Robin Thicke’s Quest to ‘Get Her Back’ and the Terrifying Reality of Stalking

By Jamilah King Jun 25, 2014

Somebody free Paula Patton. The actress has been estranged from her husband, Robin Thicke, for months, but that hasn’t stopped Thicke from going on an embarrassing, full-fledged campaign to "get her back." He’s named his upcoming album "Paula" and this week released a creepy video for the album’s first single called "Get Her Back." It’s awful. Humiliating. And, as Jessica Valenti writes at the Guardian, creepy:

None of us know the ins and outs of the Patton and Thicke’s relationship outside of what’s public – they were high school sweethearts and they have a child together. But romanticizing the creepy and potentially harassing efforts of a man obsessed with this ex sends a dangerous message to young men about what "romance" really is. Hint: it has nothing to do with haranguing and publicly shaming us back into a relationship.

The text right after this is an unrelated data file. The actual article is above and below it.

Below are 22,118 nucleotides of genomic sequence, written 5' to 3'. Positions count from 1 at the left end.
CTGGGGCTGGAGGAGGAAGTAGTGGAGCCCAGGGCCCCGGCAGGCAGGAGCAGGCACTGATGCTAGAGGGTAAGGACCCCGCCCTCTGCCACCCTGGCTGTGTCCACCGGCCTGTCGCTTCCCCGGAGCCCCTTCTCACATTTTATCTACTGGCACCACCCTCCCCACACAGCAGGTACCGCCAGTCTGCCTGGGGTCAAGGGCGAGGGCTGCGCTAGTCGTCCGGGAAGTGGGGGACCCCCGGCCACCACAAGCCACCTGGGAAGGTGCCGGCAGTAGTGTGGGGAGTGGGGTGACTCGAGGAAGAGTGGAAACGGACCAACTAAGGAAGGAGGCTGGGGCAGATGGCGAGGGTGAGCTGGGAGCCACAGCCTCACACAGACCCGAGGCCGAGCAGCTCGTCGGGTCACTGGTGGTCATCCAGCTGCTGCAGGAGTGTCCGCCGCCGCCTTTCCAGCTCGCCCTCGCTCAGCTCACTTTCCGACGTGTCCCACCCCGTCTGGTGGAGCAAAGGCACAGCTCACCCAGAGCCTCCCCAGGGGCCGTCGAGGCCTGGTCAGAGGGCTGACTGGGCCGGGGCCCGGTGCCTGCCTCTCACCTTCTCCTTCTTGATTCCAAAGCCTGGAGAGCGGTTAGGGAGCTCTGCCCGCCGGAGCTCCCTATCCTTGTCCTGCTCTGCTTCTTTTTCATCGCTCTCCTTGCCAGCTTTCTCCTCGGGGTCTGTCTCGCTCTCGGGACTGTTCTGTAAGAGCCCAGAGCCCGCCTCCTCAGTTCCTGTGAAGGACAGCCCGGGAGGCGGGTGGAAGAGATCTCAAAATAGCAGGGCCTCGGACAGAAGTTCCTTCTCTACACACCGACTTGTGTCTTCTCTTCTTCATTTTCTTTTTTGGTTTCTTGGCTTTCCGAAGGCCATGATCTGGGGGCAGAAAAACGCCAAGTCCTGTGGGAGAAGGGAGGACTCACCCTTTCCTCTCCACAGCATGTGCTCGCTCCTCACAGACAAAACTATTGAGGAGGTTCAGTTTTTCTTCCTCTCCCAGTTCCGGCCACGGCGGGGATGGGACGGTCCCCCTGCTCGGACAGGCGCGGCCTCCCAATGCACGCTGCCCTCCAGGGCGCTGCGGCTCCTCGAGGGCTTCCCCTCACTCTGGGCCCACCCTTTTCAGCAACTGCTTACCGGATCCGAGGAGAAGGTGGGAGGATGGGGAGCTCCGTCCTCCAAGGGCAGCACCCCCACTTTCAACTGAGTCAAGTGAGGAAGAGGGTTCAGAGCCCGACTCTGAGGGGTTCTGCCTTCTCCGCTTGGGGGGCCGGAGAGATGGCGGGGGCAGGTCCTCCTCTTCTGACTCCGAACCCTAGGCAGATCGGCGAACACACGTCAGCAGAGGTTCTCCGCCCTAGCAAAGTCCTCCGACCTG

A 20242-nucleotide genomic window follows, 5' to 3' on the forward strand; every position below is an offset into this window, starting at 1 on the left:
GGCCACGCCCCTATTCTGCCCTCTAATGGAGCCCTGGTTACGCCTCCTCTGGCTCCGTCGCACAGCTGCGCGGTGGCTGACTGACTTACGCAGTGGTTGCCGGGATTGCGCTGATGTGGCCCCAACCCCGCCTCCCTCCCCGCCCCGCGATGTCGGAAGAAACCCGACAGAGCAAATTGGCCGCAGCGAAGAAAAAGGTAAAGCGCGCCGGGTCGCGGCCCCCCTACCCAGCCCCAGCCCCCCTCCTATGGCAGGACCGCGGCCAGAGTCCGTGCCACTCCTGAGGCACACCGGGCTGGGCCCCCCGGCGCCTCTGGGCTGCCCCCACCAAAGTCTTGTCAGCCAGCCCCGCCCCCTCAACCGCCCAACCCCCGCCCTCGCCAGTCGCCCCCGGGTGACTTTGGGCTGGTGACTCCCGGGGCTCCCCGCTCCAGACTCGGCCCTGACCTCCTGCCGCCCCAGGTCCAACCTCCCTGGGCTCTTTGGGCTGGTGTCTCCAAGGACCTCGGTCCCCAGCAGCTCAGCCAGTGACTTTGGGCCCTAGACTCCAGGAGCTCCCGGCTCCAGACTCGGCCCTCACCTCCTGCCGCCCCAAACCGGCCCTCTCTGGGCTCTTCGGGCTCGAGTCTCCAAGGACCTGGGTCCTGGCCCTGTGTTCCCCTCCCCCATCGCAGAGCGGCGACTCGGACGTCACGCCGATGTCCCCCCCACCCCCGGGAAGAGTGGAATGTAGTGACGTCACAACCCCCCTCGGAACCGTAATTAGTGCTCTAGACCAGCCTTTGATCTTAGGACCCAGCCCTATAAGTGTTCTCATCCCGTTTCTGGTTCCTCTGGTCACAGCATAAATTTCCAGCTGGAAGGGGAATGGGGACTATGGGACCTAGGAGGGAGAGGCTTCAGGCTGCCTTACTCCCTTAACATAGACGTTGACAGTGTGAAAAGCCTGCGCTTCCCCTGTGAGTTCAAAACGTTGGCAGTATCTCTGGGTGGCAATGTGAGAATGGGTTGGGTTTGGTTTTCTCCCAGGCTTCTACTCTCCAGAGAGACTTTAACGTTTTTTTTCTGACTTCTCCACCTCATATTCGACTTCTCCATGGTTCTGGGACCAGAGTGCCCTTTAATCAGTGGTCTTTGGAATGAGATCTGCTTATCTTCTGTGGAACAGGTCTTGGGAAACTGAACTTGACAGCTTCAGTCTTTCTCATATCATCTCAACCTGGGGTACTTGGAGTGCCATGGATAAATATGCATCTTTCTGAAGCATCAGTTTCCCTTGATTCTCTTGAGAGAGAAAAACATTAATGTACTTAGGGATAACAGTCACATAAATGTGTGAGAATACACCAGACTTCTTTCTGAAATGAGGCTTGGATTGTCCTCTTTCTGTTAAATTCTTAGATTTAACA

Syreeta at Feministing points out that stalking can be deadly:

One in six women in the US have experienced stalking in their lifetime. The majority of victims are stalked by someone they know, and 66 percent of female victims are stalked by a current or former intimate partner.

The crappiest part of this hot mess video are that the images reinforce the cultural norms that say this kind of harassment is actually romantic. 

And as the Belle Jar points out, Thicke’s album tracklist is like "reading an abuser’s check-list. She’s his fantasy. He needs to get her back. He’ll isolate her, maybe refuse to let her leave. He’ll lock the door. He’ll do whatever he wants. Because love can grow back. Because it’s a forever love."